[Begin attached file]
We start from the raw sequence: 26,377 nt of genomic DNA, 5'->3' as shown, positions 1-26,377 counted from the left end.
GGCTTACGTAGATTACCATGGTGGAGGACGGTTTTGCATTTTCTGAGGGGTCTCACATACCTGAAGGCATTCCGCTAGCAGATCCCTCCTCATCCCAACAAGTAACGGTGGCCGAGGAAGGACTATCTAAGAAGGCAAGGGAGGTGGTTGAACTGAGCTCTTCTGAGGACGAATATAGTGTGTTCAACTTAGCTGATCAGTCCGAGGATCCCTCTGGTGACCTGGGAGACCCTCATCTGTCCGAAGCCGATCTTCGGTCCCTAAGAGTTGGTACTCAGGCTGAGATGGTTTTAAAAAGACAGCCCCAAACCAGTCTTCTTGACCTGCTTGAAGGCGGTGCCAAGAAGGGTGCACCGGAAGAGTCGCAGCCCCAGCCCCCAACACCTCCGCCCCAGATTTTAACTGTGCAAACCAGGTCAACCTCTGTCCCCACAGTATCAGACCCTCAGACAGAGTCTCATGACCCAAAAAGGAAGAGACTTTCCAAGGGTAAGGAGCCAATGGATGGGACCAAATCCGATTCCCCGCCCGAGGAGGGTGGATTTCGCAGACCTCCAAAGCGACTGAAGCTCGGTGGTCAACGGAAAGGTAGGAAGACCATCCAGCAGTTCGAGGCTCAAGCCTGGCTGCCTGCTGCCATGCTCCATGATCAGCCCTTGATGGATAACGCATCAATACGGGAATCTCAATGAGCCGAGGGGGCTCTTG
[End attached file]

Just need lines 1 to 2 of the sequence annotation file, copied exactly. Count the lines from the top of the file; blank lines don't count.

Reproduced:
We start from the raw sequence: 26,377 nt of genomic DNA, 5'->3' as shown, positions 1-26,377 counted from the left end.
GGCTTACGTAGATTACCATGGTGGAGGACGGTTTTGCATTTTCTGAGGGGTCTCACATACCTGAAGGCATTCCGCTAGCAGATCCCTCCTCATCCCAACAAGTAACGGTGGCCGAGGAAGGACTATCTAAGAAGGCAAGGGAGGTGGTTGAACTGAGCTCTTCTGAGGACGAATATAGTGTGTTCAACTTAGCTGATCAGTCCGAGGATCCCTCTGGTGACCTGGGAGACCCTCATCTGTCCGAAGCCGATCTTCGGTCCCTAAGAGTTGGTACTCAGGCTGAGATGGTTTTAAAAAGACAGCCCCAAACCAGTCTTCTTGACCTGCTTGAAGGCGGTGCCAAGAAGGGTGCACCGGAAGAGTCGCAGCCCCAGCCCCCAACACCTCCGCCCCAGATTTTAACTGTGCAAACCAGGTCAACCTCTGTCCCCACAGTATCAGACCCTCAGACAGAGTCTCATGACCCAAAAAGGAAGAGACTTTCCAAGGGTAAGGAGCCAATGGATGGGACCAAATCCGATTCCCCGCCCGAGGAGGGTGGATTTCGCAGACCTCCAAAGCGACTGAAGCTCGGTGGTCAACGGAAAGGTAGGAAGACCATCCAGCAGTTCGAGGCTCAAGCCTGGCTGCCTGCTGCCATGCTCCATGATCAGCCCTTGATGGATAACGCATCAATACGGGAATCTCAATGAGCCGAGGGGGCTCTTG